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    In the 30-06 H4350 defiantly for medium to heavy bullets. But it will have issues in the 222 (you do not say if it is standard or mag) due to its bulk. H4831SC or IMR 4831 would be good for the 270 and 300 WM and 06 with heavy bullets, but not of much use in the 222 of either type. BL-C(2) is good in the 06 for light bullets, and rather good in the 222 rem mag not so much in the 222 rem. H414 is okay in just about everything but not great any where.

    Quite fankly just get some powder and get to loading. I too worried about finding just the right powder when I started with my 30-06, everyone said H or IMR 4350, so I went looking for that. After 2 weeks of not finding any I was getting antsy so I got some H414. I did not much like the 414 but it loaded okay and shot fine, and got me started loading and learning. Honestly I can not say exactly what I disliked about it but after I got some H4350 I just could not stand the H414, not real sure why it just felt weird.

    Anyway a year later still loading only for the 06 I have 6 powders under the bench.

    H4350 for full power hunting loads, 200 grain noslers; and target loads 168 grains.
    IMR 4350 for target loads with 168 grain bullets, I can not decide whether the H or IMR shots better, but the testing is fun.
    H414 for teaching friends to load or practice rounds, 150 to 180 grain bullets.
    IMR 4198 for reduced loads with 180 grain bullets, about 30-30 velocities nice low recoil practice and good fun to shoot all day.
    IMR 3031 for loading cast 170 grain bullets for practice +- 2000 fps, nice low recoil can shoot all day long.
    Red Dot for loading same 170 grain cast to 1300 fps for pot loads for shooting rabbits and grouse while big game hunting.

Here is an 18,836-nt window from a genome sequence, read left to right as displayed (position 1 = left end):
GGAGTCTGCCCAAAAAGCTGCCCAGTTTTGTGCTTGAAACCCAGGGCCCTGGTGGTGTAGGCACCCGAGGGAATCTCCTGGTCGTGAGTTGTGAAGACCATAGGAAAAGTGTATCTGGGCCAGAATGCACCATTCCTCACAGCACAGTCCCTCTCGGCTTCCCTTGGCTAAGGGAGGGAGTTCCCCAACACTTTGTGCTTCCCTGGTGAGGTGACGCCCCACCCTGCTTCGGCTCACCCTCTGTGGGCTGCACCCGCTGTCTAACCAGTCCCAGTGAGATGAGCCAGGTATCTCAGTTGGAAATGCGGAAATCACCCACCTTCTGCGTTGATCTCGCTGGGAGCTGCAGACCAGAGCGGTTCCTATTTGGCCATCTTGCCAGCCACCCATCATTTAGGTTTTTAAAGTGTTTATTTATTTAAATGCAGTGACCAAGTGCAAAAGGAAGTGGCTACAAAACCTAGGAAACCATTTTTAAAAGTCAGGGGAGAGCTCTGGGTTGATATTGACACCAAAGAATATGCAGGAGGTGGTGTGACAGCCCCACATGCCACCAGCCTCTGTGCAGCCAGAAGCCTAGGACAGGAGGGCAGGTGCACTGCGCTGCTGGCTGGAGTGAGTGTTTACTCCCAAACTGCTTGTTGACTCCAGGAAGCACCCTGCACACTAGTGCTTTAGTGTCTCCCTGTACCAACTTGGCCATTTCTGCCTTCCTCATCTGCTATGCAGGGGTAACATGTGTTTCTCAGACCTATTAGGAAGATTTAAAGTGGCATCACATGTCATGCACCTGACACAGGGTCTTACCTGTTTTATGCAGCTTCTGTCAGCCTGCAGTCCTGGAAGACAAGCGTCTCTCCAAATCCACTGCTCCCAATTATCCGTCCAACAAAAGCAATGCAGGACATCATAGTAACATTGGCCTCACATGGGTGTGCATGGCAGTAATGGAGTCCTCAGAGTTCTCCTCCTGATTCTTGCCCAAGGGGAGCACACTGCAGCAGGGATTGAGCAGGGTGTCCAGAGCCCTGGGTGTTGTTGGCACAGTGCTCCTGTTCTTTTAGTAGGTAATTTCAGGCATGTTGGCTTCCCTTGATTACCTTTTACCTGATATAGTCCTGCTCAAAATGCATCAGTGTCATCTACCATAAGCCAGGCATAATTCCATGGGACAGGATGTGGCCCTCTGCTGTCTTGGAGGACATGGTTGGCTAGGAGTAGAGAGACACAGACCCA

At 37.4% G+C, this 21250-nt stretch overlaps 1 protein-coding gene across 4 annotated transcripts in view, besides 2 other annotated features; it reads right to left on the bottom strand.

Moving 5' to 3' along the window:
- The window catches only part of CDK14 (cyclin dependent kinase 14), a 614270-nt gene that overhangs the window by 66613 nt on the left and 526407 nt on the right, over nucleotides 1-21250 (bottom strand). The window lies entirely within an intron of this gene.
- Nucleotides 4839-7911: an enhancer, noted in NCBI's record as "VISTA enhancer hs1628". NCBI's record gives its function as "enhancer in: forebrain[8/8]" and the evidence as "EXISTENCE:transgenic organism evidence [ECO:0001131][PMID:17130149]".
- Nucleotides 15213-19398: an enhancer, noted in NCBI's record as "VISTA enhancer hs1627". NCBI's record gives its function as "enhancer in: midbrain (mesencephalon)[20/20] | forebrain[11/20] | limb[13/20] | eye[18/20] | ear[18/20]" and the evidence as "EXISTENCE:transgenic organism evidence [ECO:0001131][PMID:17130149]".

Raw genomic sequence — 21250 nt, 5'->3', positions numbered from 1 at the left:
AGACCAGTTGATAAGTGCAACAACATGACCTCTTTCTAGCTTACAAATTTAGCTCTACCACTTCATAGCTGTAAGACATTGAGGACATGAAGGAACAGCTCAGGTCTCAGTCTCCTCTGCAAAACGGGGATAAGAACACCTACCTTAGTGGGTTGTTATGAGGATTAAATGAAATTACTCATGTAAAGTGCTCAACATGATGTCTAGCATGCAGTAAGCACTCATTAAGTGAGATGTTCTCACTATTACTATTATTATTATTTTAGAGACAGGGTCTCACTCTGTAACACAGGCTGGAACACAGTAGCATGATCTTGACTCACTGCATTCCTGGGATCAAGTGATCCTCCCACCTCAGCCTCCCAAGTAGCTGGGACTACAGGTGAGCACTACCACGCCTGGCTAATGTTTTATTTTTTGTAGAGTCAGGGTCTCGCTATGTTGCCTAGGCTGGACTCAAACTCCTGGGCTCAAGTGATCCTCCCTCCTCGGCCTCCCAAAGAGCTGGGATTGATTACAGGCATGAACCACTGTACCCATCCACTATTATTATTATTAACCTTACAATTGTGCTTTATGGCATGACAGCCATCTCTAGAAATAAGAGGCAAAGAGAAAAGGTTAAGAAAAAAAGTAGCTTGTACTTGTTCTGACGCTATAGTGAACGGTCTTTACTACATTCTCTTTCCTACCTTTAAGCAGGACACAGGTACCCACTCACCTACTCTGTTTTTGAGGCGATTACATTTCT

So, what I am getting at here is get a powder and get started. You will soon find that even for the same cartridge you will want different powders for different bullet weights, so get something that will get you started and start trust me you will have no problem finding a way to burn up just about any kind of powder you can find.

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    Moderator Paul H's Avatar
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    If you're seeking the best results with the minimal amount of work, pick the powder or powders that are known to work well for a given application. When you look at the time you invest putting together and testing loads, gas money to get ot the range, the cost of bullets, trying to save a couple bucks by getting by with one or two powders is money wasted. I tried that approach early on and was often chasing my tail. Once I took the approach of researching the powder(s) and bullets knows to provide the best results for a given chambering, I could dial a gun in with one or two load sessions, provided the gun was capable.

    I'd agree that where appropriate, Hodgdon 4350 is a superb powder, and it would be one of my first choices and should cover alot of applications. With the -06 you'll likely want a slightly faster powder with the lighter bullets, and the 300 mag might want a slightly slower powder.

    The triple deuce is going to require a medium fast powder, so do some research on an appropriate powder, there's plenty of data out there.

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    I'm looking for suggestions for a slower burning powder in my 20" bbl puma .480. Im currently using H110.
    Pete

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    Member fishnngrinn's Avatar
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    Try IMR 4064.

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    What about varget isn't it suppose to be an all around powder for different grain size, types of projectiles and caliber size?
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    I recently went thought this exercise and bought a can of Varget for rifles and Unique for handguns to stash for emergencies. I hope I'm never limited to only one powder!

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    Member Alangaq's Avatar
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    Quote Originally Posted by Paul H View Post